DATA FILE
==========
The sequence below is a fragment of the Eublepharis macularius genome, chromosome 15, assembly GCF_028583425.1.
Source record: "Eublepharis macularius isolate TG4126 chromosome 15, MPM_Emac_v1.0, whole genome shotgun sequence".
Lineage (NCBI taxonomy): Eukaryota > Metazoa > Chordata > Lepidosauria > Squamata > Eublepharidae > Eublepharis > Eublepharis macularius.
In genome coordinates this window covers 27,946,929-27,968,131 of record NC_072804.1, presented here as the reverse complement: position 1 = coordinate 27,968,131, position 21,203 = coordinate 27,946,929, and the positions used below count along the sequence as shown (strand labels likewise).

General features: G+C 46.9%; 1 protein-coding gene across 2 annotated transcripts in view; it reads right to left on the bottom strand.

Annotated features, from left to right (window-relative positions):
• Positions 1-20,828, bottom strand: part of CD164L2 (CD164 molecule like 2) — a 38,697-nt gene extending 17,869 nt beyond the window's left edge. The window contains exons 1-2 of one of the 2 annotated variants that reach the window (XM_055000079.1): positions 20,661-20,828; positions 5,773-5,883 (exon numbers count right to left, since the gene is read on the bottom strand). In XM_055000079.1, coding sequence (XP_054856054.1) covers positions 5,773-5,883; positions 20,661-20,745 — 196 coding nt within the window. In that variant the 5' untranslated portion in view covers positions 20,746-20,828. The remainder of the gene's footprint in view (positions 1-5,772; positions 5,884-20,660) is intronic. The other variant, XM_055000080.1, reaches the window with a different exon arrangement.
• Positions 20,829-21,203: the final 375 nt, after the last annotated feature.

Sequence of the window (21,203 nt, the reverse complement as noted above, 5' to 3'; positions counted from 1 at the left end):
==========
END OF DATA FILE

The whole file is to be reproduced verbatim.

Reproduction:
The sequence below is a fragment of the Eublepharis macularius genome, chromosome 15, assembly GCF_028583425.1.
Source record: "Eublepharis macularius isolate TG4126 chromosome 15, MPM_Emac_v1.0, whole genome shotgun sequence".
Lineage (NCBI taxonomy): Eukaryota > Metazoa > Chordata > Lepidosauria > Squamata > Eublepharidae > Eublepharis > Eublepharis macularius.
In genome coordinates this window covers 27,946,929-27,968,131 of record NC_072804.1, presented here as the reverse complement: position 1 = coordinate 27,968,131, position 21,203 = coordinate 27,946,929, and the positions used below count along the sequence as shown (strand labels likewise).

General features: G+C 46.9%; 1 protein-coding gene across 2 annotated transcripts in view; it reads right to left on the bottom strand.

Annotated features, from left to right (window-relative positions):
• Positions 1-20,828, bottom strand: part of CD164L2 (CD164 molecule like 2) — a 38,697-nt gene extending 17,869 nt beyond the window's left edge. The window contains exons 1-2 of one of the 2 annotated variants that reach the window (XM_055000079.1): positions 20,661-20,828; positions 5,773-5,883 (exon numbers count right to left, since the gene is read on the bottom strand). In XM_055000079.1, coding sequence (XP_054856054.1) covers positions 5,773-5,883; positions 20,661-20,745 — 196 coding nt within the window. In that variant the 5' untranslated portion in view covers positions 20,746-20,828. The remainder of the gene's footprint in view (positions 1-5,772; positions 5,884-20,660) is intronic. The other variant, XM_055000080.1, reaches the window with a different exon arrangement.
• Positions 20,829-21,203: the final 375 nt, after the last annotated feature.

Sequence of the window (21,203 nt, the reverse complement as noted above, 5' to 3'; positions counted from 1 at the left end):